Because pipeline capacity for natural gas is finite, getting in can quickly become a David vs. Goliath scenario. Lately, it looks like Goliath is winning. But natural gas transmission — the act of pumping gas into a pipeline —  is only one portion of a multi-part business, referred to as the secondary, or "midstream" part of the process. The first step is "upstream", when oil and gas is located and pumped to the surface.

"Upstream has become a big-player game. Its very expensive to get the gas. To do a Marcellus shale field play for example, you have to buy up to a million acres at $3,000 per acre before you put anything in the ground," says Bouchard.

The Marcellus natural gas field stretches over an expanse in Pennsylvania and West Virginia.

Effectively, much of the mid and upstream parts of the business are going to the biggest players. And this is happening at a rapid pace. M&A deals among both oil and gas companies, and energy (including natural gas) rose 13 and 8 percent, respectively, between 2009-2010, and are already on pace to rise higher this year, according to data from Dealogic.

The Middle Market - A CNBC Special Report

The cumulative effect, according to VanLoh, is clear: "A lot of oil and gas production companies in the middle market space don't have the capital to fund these new projects."

Smaller players may, as a result, start looking downstream — the final part of the business where oil and gas is refined and transported to the consumer.

“Anywhere where you have these shale plays, there’s a lack of infrastructure to gather and process, which is creating opportunities for the midstream companies," says Don Sinclair, CEO of US midstream processing company, Western Gas Partners.

Gathering and processing opportunities do not occur upstream. Any new extraction project, however, has multiple entry points downstream.  For example, processing plants must extract natural gas from the overall gas stream before it can be sold back into the petrochemical market.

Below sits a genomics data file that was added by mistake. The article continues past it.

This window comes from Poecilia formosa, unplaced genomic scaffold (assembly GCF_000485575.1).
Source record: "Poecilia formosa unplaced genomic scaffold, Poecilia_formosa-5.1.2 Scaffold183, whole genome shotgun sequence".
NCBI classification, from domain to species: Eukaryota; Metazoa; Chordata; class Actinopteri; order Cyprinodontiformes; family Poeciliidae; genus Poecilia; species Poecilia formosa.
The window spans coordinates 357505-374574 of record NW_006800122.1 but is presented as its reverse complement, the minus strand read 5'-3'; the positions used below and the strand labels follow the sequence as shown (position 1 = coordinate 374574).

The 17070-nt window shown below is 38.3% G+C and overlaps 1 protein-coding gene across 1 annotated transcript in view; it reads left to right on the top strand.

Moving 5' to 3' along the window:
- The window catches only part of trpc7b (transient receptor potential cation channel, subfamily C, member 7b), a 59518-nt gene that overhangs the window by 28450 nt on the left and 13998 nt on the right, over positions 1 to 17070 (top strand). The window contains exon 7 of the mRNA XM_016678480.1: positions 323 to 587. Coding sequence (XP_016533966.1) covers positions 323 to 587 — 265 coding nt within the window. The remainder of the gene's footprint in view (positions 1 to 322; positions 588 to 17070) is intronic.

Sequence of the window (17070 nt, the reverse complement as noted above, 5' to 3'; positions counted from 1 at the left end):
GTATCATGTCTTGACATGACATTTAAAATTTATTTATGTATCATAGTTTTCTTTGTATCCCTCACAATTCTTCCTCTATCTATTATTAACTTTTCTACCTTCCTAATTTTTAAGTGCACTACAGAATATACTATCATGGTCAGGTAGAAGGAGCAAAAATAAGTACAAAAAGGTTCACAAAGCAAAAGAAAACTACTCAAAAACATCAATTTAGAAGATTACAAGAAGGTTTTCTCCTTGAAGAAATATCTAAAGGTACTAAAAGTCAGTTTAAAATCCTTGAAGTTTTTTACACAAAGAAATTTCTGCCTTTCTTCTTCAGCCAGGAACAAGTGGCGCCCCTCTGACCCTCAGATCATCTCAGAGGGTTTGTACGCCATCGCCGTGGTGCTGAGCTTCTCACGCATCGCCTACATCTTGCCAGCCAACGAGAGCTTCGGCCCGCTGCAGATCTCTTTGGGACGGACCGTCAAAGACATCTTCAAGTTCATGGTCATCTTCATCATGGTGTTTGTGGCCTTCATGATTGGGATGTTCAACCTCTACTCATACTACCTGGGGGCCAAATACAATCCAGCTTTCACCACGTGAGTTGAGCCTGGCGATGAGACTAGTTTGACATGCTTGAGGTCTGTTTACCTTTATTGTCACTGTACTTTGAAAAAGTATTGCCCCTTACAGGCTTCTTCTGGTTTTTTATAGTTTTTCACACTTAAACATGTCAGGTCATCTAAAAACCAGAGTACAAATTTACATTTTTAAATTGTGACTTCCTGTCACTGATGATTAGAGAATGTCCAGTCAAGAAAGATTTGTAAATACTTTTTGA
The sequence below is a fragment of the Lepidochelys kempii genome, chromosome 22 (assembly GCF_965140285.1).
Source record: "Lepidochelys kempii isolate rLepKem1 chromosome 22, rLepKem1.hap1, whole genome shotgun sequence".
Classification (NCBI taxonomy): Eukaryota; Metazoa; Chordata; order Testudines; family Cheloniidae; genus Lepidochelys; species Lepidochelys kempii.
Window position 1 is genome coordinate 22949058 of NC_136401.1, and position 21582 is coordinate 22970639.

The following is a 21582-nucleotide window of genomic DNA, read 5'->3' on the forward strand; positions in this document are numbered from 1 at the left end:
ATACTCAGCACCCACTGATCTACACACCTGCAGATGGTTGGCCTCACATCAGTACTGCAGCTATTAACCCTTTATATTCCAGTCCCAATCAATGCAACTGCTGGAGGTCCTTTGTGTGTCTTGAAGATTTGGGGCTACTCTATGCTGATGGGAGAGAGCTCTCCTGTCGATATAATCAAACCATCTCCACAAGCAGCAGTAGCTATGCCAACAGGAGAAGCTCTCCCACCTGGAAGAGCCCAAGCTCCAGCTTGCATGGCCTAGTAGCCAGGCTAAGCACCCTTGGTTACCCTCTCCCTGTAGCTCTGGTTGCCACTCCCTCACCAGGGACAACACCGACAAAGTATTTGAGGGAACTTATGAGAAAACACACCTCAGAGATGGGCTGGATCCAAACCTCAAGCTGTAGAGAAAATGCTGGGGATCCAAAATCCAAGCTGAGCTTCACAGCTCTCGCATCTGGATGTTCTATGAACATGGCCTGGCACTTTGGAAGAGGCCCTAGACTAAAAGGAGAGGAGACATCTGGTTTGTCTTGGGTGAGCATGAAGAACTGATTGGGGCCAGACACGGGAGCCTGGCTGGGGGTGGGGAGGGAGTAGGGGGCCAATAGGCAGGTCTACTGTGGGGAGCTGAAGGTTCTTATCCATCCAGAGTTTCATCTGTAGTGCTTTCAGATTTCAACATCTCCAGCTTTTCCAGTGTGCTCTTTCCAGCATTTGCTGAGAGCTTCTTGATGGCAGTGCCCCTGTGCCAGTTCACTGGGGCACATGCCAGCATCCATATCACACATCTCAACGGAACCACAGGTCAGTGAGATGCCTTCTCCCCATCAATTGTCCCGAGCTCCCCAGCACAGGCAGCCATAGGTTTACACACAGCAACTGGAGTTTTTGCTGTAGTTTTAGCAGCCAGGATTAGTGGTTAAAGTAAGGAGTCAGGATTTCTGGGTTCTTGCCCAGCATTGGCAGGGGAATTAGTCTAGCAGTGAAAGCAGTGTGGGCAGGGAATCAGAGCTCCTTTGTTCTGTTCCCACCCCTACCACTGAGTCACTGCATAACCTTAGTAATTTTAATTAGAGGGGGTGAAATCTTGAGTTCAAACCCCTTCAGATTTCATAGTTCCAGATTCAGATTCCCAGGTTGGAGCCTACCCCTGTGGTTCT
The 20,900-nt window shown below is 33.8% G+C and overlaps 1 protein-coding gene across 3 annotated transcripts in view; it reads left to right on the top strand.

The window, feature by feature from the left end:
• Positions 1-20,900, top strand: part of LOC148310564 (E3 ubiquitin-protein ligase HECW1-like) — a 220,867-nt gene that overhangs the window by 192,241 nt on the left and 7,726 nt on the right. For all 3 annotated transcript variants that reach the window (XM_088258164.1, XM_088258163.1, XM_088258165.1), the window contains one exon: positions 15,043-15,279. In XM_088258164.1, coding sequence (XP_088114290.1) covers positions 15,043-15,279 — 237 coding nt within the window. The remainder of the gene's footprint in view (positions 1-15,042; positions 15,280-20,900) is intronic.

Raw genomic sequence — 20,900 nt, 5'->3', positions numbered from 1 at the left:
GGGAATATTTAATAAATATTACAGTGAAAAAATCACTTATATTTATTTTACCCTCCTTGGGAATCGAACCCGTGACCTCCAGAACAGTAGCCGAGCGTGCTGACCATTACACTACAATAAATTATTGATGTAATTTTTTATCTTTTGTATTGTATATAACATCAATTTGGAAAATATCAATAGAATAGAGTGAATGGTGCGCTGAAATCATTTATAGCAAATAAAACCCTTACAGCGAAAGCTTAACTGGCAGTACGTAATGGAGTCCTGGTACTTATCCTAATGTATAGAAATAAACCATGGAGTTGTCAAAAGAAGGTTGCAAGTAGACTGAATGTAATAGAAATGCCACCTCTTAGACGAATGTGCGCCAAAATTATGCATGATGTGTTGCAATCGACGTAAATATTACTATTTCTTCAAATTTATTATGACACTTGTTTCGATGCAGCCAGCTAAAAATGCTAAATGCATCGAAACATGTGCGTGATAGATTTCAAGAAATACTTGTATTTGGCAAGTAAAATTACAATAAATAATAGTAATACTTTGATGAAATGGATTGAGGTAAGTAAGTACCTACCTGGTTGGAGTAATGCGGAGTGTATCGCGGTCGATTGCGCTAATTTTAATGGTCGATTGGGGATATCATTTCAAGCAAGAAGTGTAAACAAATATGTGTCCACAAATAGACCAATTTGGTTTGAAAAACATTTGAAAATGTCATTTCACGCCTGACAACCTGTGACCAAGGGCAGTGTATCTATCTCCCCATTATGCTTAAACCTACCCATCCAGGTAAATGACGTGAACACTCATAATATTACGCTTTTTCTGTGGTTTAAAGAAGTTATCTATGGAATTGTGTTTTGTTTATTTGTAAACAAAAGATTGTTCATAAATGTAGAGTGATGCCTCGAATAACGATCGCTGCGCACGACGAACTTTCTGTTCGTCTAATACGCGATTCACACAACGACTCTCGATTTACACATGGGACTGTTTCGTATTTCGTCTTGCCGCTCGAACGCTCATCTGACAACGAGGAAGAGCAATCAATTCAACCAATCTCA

Distribution jobs are also fundamental; gas must be transported from the well head to transmission lines. The question is how long these jobs will remain the on mid-market turf.

"We're seeing tremendous growth in shale development, but its still so early," adds Sinclair. "So much capital needs to be spent, and all different size companies are trying to spend that."

Though the growth in project demand is now certain, the ability of mid-sized companies to compete over the long term is not. Western Gas is very well positioned to develop midstream energy assets, because it is owned by oil giant Anadarko Petroleum.

Being purchased, as opposed to fighting for smaller projects, may be the best outcome for mid-sized players. Oil and gas, no matter how big the company, remains a lucrative sector. The price of oil is in the $80-100 a barrel range, and future expectations are bullish.

"If the economy grows over 3 percent, we'll see an oil range between $100 to $120," says Bouchard.

Typically, when growth expectations increase, that's when companies consolidate to prepare for the boom ahead.

"You'll see more and more of these mid market resource companies in the U.S. get purchased by national oil companies for sure," concludes VanLoh.